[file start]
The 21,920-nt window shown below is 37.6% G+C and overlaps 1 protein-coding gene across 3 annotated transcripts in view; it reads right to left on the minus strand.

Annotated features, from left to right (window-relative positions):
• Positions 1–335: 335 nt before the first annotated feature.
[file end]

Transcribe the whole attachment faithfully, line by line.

The 21,920-nt window shown below is 37.6% G+C and overlaps 1 protein-coding gene across 3 annotated transcripts in view; it reads right to left on the minus strand.

Annotated features, from left to right (window-relative positions):
• Positions 1–335: 335 nt before the first annotated feature.